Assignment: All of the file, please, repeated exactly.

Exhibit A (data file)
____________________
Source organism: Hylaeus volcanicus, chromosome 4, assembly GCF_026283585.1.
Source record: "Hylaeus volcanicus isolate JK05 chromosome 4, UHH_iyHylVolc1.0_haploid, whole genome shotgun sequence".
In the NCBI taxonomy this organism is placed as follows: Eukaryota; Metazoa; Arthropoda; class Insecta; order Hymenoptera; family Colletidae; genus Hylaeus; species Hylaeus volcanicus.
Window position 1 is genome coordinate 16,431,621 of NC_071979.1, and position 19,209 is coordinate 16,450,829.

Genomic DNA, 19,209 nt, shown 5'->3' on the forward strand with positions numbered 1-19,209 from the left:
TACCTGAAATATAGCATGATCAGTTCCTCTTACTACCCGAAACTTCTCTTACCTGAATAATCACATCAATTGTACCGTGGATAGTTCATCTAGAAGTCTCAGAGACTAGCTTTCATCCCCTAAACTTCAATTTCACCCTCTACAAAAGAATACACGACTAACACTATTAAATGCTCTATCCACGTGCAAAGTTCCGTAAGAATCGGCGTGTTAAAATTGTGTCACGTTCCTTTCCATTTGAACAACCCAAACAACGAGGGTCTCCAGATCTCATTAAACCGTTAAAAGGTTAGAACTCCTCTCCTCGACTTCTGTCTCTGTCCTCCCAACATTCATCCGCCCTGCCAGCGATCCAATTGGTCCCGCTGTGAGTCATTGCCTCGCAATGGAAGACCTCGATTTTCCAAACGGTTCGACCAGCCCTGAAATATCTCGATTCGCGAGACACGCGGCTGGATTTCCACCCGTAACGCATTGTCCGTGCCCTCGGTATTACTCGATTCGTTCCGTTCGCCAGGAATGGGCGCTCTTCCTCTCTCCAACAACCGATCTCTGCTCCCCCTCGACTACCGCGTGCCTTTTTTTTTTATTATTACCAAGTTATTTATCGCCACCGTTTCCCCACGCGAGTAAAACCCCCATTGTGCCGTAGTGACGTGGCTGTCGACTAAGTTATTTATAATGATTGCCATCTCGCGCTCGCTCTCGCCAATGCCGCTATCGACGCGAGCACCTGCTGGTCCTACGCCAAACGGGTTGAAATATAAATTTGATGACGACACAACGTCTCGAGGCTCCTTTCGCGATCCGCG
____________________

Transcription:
Source organism: Hylaeus volcanicus, chromosome 4, assembly GCF_026283585.1.
Source record: "Hylaeus volcanicus isolate JK05 chromosome 4, UHH_iyHylVolc1.0_haploid, whole genome shotgun sequence".
In the NCBI taxonomy this organism is placed as follows: Eukaryota; Metazoa; Arthropoda; class Insecta; order Hymenoptera; family Colletidae; genus Hylaeus; species Hylaeus volcanicus.
Window position 1 is genome coordinate 16,431,621 of NC_071979.1, and position 19,209 is coordinate 16,450,829.

Genomic DNA, 19,209 nt, shown 5'->3' on the forward strand with positions numbered 1-19,209 from the left:
TACCTGAAATATAGCATGATCAGTTCCTCTTACTACCCGAAACTTCTCTTACCTGAATAATCACATCAATTGTACCGTGGATAGTTCATCTAGAAGTCTCAGAGACTAGCTTTCATCCCCTAAACTTCAATTTCACCCTCTACAAAAGAATACACGACTAACACTATTAAATGCTCTATCCACGTGCAAAGTTCCGTAAGAATCGGCGTGTTAAAATTGTGTCACGTTCCTTTCCATTTGAACAACCCAAACAACGAGGGTCTCCAGATCTCATTAAACCGTTAAAAGGTTAGAACTCCTCTCCTCGACTTCTGTCTCTGTCCTCCCAACATTCATCCGCCCTGCCAGCGATCCAATTGGTCCCGCTGTGAGTCATTGCCTCGCAATGGAAGACCTCGATTTTCCAAACGGTTCGACCAGCCCTGAAATATCTCGATTCGCGAGACACGCGGCTGGATTTCCACCCGTAACGCATTGTCCGTGCCCTCGGTATTACTCGATTCGTTCCGTTCGCCAGGAATGGGCGCTCTTCCTCTCTCCAACAACCGATCTCTGCTCCCCCTCGACTACCGCGTGCCTTTTTTTTTTATTATTACCAAGTTATTTATCGCCACCGTTTCCCCACGCGAGTAAAACCCCCATTGTGCCGTAGTGACGTGGCTGTCGACTAAGTTATTTATAATGATTGCCATCTCGCGCTCGCTCTCGCCAATGCCGCTATCGACGCGAGCACCTGCTGGTCCTACGCCAAACGGGTTGAAATATAAATTTGATGACGACACAACGTCTCGAGGCTCCTTTCGCGATCCGCG